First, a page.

Opinion

Why might Christians vote for Trump?

There are plenty of reasons Christians might not vote for Donald Trump next Tuesday. But don't be shocked if many of them do

Supporters of Donald Trump at a campaign rally at the South Point Arena in Las Vegas, Nevada.

PHOTO: Gage Skidmore

By Pete Mulherin

November 2 2016Some US Christians are in a jam: they don’t know who to vote for on 8 November, and while the vacancy in the White House needs filling, they may be more concerned with the current opening in the Supreme Court.

Reasons abound as to why Christians might not vote for Donald Trump in the upcoming election. Even so, don’t be shocked if lots of them do. And not only the white, redneck, gun-wielding, ignorant, pickup-driving minority of Americans that many in the mainstream media seem to think are typical of US Christians. But rather the thinking, compassionate and generous people who are doubtless feeling very conflicted about their choices for president.

By all accounts Donald Trump is someone you probably wouldn’t want on your parish council — let alone running the most powerful country on Earth. The stories surfacing about him seem to get worse daily. His vulgar attitude towards women, alleged sexual abuse, vanity and conceit, failed marriages, childish verbal abuse of anyone he doesn’t like, and insatiable greed are far from what most would consider presidential conduct. But despite his behaviour, not because of it, Trump may still receive a begrudging endorsement from those who would otherwise be the loudest critics of his lifestyle, manner, and attitudes.

Whether Christians should vote for Trump is not the point here. The point is that many may, and that shouldn’t come as a surprise. The death of Supreme Court Justice Anthony Scalia in February this year has led to an opening that the next president will have the responsibility of filling.

But is that reason enough for some Christians to vote for Trump? Maybe.

The separation of powers in the United States ensures that none of the three branches of government — legislative, executive, and judicial — possesses limitless power. While Congress has the authority to make laws, and the White House to enact them, the Supreme Court has the final responsibility for determining whether the laws passed by Congress are legal, and thus can be actioned by the president.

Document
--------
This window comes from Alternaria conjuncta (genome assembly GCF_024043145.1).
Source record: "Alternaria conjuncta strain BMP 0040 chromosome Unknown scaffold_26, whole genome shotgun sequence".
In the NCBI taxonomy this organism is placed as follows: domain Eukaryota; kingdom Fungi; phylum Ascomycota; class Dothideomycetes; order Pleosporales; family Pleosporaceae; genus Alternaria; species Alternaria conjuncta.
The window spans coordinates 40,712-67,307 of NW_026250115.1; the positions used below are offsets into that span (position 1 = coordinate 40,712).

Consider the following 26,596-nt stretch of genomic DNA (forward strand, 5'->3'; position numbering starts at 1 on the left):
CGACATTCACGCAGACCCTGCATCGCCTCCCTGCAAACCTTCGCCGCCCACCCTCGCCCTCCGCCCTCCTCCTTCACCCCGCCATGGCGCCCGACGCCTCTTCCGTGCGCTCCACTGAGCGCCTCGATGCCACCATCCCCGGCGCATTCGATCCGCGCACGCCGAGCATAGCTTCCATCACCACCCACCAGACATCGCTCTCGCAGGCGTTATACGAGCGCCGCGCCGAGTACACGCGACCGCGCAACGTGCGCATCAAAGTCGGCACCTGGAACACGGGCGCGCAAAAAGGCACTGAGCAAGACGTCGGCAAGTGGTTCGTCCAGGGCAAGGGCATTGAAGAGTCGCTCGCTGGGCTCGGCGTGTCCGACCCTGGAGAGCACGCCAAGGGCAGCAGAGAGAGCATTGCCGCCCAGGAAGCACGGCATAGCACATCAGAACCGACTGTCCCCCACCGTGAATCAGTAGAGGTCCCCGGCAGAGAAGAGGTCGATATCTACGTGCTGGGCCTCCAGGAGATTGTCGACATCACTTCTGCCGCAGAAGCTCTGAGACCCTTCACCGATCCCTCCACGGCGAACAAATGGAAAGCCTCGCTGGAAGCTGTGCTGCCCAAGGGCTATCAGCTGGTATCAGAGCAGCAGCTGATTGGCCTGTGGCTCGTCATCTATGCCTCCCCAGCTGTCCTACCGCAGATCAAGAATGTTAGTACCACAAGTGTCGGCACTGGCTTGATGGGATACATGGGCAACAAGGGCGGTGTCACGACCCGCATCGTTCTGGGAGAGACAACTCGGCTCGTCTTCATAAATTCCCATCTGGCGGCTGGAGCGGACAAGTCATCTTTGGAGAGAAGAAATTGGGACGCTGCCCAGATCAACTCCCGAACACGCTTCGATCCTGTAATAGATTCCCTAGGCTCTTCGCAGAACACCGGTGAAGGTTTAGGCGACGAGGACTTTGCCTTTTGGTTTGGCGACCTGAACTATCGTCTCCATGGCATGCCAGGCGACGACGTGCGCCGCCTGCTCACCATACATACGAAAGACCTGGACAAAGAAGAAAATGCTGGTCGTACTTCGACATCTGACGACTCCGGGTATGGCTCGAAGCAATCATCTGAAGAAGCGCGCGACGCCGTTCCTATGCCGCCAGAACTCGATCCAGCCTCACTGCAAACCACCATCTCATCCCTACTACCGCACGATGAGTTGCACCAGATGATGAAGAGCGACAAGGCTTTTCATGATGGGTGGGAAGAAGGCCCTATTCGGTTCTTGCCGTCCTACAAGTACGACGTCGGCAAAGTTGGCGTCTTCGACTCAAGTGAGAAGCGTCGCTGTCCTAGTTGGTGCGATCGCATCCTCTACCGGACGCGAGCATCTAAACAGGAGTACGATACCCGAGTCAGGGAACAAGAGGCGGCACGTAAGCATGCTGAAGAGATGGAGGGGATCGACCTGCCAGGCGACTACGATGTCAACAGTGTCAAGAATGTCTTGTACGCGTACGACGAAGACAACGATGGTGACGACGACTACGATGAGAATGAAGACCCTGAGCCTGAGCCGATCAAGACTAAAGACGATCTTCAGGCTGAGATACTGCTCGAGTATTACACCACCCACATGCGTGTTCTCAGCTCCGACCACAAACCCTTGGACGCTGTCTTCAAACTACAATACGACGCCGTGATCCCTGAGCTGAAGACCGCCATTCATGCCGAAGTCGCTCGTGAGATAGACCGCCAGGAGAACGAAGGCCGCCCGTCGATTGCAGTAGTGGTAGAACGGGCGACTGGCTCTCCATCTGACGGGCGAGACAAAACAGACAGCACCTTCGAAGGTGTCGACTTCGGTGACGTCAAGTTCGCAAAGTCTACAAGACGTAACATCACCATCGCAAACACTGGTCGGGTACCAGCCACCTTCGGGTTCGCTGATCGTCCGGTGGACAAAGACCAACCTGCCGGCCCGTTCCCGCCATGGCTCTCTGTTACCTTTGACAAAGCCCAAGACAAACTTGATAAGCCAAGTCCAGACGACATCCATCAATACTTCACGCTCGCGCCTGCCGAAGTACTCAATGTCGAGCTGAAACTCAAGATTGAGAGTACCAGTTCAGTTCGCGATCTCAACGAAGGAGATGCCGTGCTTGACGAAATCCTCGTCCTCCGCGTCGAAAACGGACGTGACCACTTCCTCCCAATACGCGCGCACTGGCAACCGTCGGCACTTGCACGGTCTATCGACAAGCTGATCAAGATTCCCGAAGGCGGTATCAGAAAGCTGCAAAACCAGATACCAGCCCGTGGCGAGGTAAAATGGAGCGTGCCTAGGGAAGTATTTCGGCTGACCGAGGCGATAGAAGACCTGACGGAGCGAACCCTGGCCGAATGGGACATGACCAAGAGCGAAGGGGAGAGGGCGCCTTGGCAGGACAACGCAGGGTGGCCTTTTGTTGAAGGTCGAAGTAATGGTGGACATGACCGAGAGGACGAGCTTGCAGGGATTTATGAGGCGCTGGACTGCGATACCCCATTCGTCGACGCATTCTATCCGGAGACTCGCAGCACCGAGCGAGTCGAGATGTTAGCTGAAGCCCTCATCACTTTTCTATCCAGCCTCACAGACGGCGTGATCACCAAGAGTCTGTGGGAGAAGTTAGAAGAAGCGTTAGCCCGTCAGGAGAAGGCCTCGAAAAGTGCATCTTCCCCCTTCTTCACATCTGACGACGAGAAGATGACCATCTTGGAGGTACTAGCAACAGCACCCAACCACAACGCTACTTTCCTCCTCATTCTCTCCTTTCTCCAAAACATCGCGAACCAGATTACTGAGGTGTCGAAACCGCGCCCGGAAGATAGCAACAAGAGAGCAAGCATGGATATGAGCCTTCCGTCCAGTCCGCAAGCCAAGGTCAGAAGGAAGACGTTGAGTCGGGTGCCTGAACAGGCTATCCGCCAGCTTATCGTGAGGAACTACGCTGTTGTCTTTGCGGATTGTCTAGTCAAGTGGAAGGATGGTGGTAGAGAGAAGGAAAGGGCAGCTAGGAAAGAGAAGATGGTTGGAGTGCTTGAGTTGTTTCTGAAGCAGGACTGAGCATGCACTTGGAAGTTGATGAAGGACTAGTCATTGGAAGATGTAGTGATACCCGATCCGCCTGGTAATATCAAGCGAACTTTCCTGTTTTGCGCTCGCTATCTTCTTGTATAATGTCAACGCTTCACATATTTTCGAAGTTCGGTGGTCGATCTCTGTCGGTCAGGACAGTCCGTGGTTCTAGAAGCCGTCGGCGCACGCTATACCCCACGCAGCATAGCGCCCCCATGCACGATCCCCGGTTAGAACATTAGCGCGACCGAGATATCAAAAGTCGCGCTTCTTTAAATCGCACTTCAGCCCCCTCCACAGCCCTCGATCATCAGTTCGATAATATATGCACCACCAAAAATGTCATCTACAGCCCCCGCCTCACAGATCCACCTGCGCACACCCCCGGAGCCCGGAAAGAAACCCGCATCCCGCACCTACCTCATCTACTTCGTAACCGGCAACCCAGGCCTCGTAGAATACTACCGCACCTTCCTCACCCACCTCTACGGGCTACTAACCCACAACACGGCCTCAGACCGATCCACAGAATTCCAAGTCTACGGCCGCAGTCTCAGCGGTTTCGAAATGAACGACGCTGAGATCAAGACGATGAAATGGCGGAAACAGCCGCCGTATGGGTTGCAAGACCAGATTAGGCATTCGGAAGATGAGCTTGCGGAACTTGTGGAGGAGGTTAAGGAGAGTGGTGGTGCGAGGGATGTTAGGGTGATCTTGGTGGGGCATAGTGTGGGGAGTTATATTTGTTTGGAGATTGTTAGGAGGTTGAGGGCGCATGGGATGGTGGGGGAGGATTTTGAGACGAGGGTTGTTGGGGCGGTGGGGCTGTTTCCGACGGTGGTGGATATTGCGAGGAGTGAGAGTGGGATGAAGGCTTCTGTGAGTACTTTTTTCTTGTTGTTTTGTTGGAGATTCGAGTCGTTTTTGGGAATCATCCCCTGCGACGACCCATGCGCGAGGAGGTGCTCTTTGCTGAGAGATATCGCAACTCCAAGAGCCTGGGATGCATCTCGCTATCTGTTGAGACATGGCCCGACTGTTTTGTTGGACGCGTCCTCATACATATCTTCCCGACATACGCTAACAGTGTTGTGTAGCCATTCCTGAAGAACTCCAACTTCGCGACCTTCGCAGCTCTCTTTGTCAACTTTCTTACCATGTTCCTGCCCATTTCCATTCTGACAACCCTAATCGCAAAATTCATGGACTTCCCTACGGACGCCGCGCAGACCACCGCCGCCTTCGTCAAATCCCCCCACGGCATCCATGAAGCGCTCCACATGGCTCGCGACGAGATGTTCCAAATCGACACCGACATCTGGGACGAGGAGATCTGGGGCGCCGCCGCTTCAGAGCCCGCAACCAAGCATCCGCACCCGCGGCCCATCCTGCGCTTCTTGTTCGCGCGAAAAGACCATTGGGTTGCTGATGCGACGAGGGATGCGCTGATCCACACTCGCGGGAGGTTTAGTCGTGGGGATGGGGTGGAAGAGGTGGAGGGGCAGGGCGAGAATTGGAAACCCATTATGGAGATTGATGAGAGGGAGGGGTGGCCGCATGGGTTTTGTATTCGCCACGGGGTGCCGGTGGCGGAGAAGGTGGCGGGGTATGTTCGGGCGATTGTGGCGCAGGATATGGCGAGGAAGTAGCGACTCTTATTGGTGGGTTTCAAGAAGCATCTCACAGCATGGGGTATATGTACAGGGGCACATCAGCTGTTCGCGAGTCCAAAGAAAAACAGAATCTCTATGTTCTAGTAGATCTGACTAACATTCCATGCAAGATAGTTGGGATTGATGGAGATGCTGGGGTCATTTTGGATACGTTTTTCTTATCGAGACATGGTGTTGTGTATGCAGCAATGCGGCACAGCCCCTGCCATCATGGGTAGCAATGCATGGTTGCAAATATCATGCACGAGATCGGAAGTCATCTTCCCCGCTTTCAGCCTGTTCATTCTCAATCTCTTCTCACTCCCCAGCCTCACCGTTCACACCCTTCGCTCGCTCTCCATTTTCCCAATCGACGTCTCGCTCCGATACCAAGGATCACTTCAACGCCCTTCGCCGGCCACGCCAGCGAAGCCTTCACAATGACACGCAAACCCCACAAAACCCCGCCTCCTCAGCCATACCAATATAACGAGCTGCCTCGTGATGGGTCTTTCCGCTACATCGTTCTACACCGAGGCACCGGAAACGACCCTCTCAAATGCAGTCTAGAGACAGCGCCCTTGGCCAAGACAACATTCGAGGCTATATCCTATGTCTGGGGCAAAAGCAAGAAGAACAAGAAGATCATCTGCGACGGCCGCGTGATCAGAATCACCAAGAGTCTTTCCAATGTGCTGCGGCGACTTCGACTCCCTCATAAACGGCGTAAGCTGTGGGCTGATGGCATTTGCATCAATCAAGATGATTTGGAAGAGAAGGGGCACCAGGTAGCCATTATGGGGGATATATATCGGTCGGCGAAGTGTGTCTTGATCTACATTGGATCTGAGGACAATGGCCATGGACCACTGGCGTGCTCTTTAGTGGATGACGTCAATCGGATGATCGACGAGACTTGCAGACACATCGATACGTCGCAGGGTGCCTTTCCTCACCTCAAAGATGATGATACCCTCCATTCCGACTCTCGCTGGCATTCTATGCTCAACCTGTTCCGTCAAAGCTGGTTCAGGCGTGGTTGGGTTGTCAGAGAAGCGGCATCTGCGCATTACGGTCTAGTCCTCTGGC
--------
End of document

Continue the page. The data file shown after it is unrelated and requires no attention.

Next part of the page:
The Court is made up of nine justices who are nominated by the president and confirmed by the Senate. Once confirmed, justices typically serve for life, and while they can technically be removed from the bench if impeached, this has only occurred once in the Court’s nearly 230 years of service. Theoretically unbiased, justices should deliberate on cases brought before the Court based on the Constitution and not personal convictions or ideology. It’s unrealistic, however, to expect anyone to make important decisions free from their own formation and conscience.

Prior to Scalia’s death, the Court had a 5–4 majority who could cautiously be categorised as conservative in their outlook and decision making. President Obama nominated a replacement for Justice Scalia in March, however, the Republican-majority Senate has refused to confirm his nominee, fearing that to do so would tip the balance of the Court in favour of more progressive interpretations of the Constitution, the likes of which led to the famous Roe v. Wade.

“Roe” was the 1973 Supreme Court decision that greatly extended the legal conditions for abortion under the US Constitution, as also did Casey v. Planned Parenthood in 1992, both results which many Christians would like to see overturned. In their final Presidential Debate, both Hillary Clinton and Donald Trump made it clear that they would nominate justices who would come to opposite conclusions if similar cases were to come before the Court.

Another case, Zubik v. Burwell (unofficially, ObamaCare v. Little Sisters of the Poor) is an ongoing case where Catholic sisters sought to be exempt from providing birth control to the people under their care — based on freedom of conscience — as part of their healthcare package to the elderly. While the Supreme Court has returned the case to the lower courts for appeals, this case, and others like it arising out of the Affordable Care Act 2010 are set to feature prominently during the next presidential term.

In addition to Roe v. Wade, other flashpoints that concern many Christians in the US and which may end up before the Supreme Court include the definition of marriage, the place of religion in education, the rights of religious organisations, the rights of parents, traditional family, freedom of conscience, and the role of religion in the public sphere.

With one seat needing filling, and three additional serving justices over the age of 78, the next president of the United States will need to nominate one or more justices to the Court over the course of their four year term in the White House. The consequences of the president’s choices will last long after their time in the White House has ended. This is why US Christians are in a jam. They can choose to endure offensive Trump for four years, but retain a conservative Supreme Court, or choose pragmatic Hillary and live under rulings unfriendly to their religious convictions for decades to come.

With significant issues on the line, it’s clear that there is a truly tough decision ahead for many Christians with conservative convictions. Don’t be surprised if lots end up siding with Trump simply because they don’t see any other conscionable option.

Pete Mulherin is a PhD candidate in international relations, and a research assistant working on democracy in the United States and the Trump “phenomenon”.